Film: The Magic of the Glenfinnan Viaduct

September 1 is Back to Hogwarts day and we’re celebrating the magic of a Scottish railway icon.

“Harry peered out of the window… He could see mountains and forests under a deep purple sky…” JK Rowling

The Glenfinnan Viaduct – one of the world’s most famous pieces of railway infrastructure and the longest mass concrete rail bridge in Scotland – captured the imaginations of a new generation when it appeared in the Harry Potter films.

Watch this film to see the famous Jacobite Steam Train crossing the viaduct:

Each summer, it attracts thousands of visitors a week eager to catch a glimpse of the Jacobite Steam Train, which runs from Fort William to Mallaig on the West Highland Line – one of the most scenic railway journeys in Britain.

Hege Hernæs, curator of the Glenfinnan Station Museum, at which the Jocobite stops, said: “The steam train crossing the viaduct is an iconic image. It now signifies Scotland.”

An engineering masterpiece

The viaduct’s engineering and societal importance date to 1901, when its opening made it one of the last major constructions of the Victorian railway revolution.

Robert McAlpine & Sons, headed by Robert McAlpine – known as Concrete Bob – built the 21-span bridge using mass concrete, making it Scotland’s longest concrete viaduct.

The choice of material also saved significant time and money – the bridge took about four years to build but by October 1898 was complete enough to carry goods, according to Chartered Civil Engineer magazine. It cost just £18,904 – about £2.3m in today’s money.

Today, the concrete’s weathering from the strong wind and rain of the Highlands gives it distinct character – something Network Rail ensures remains; the bridge is Grade A listed, meaning it is nationally important and we must refrain from cleaning off the marks from the rain that drains through it.

Glenfinnan Viaduct in numbers:

  • 416 yards Long
  • 21 semi-circular spans
  • Largest is span one at 50 feet
  • Spans vary from 50’ 0” to 46’ 6”
  • Approximately 100 feet high
  • Total cost £18,904 (about £2.3m today)
The longest mass concrete rail bridge in Scotland

Economic boost – the transformation of Mallaig

The Mallaig extension led to the rapid growth of a small fishing village

The Glenfinnan Viaduct carries the Mallaig extension, which takes the West Highland Line from the village of Banavie near Fort William to the fishing port of Mallaig.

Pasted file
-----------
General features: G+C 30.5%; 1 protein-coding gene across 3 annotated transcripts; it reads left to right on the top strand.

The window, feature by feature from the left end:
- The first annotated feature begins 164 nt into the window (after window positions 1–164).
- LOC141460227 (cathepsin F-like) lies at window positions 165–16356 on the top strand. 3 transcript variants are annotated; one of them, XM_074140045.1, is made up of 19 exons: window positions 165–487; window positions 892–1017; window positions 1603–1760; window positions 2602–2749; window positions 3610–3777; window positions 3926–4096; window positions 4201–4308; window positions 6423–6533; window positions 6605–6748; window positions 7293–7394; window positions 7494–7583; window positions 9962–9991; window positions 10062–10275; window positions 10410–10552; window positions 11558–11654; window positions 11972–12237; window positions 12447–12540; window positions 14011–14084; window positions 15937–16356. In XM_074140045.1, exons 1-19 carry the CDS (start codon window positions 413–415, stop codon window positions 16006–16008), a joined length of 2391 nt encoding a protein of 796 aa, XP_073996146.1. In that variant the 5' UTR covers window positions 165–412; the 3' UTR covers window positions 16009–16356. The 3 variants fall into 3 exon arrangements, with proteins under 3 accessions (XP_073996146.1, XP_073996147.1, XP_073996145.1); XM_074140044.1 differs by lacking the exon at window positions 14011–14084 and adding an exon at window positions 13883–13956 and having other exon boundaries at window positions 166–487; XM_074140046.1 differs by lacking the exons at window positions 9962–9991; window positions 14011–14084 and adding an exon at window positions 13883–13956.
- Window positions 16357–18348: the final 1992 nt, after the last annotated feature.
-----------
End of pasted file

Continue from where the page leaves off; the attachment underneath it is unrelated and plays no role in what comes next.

The railway’s arrival in this remote part of Scotland led to the rapid growth of Mallaig, allowing local fishermen to transport fresh catches from the then small village to Glasgow, and leading to a surge in the number of businesses operating in the area.

Mallaig’s fishing heritage remains but tourism is the town’s biggest industry today, bolstered by the West Highland Line and the ever-popular Jacobite.

Keith McLellan, asset engineer, structures at Network Rail, said: “There’s more passengers in recent years with the introduction of the Jacobite train coming up and having the tourists come through.”

Visitors on their way to Mallaig can alight at railway stations along the line, including Glenfinnan, where they can check in their luggage and discover the local area.

Hege said: “It’s easy to come by train, dump your luggage, go and explore and enjoy Glenfinnan because it has so much to offer.”

Take care and keep off the railway

The Glenfinnan viaduct – especially during the Jacobite season – is an exceptional photo opportunity but we urge visitors to take care and stay off the railway.

Trespassing on the railway is a criminal offence and dangerous. It risks your life as well as the lives of others, endangering passengers and railway workers.  Remain in a safe position to enjoy your view and do not use drones – it is illegal to fly a drone on or near the railway.

Read more:

An enthusiast’s guide: how to enjoy the railway safely

Guidelines for taking photos at stations

Drone safety and the law

Did you know?

For decades, a myth said a horse and cart fell inside a pier of the Glenfinnan Viaduct during construction, in about 1899.

In 2001, radar imaging proved there was a grain of truth in the story but that it in fact happened at another McAlpine concrete rail bridge – the nearby Loch nan Uamh Viaduct.

Read more:

Film: discover the Network Rail archive

People and the railway: reconnecting Scotland

Folkestone Warren: The Great Fall to SSSI

From the archive: our oldest items

Read the George Stephenson notebook online

Step back in time… and inside Britain’s busiest signal box

Network Rail graduates step into history

Preserving railway history: five things saved by Network Rail

Incredible Stephenson railway history rediscovered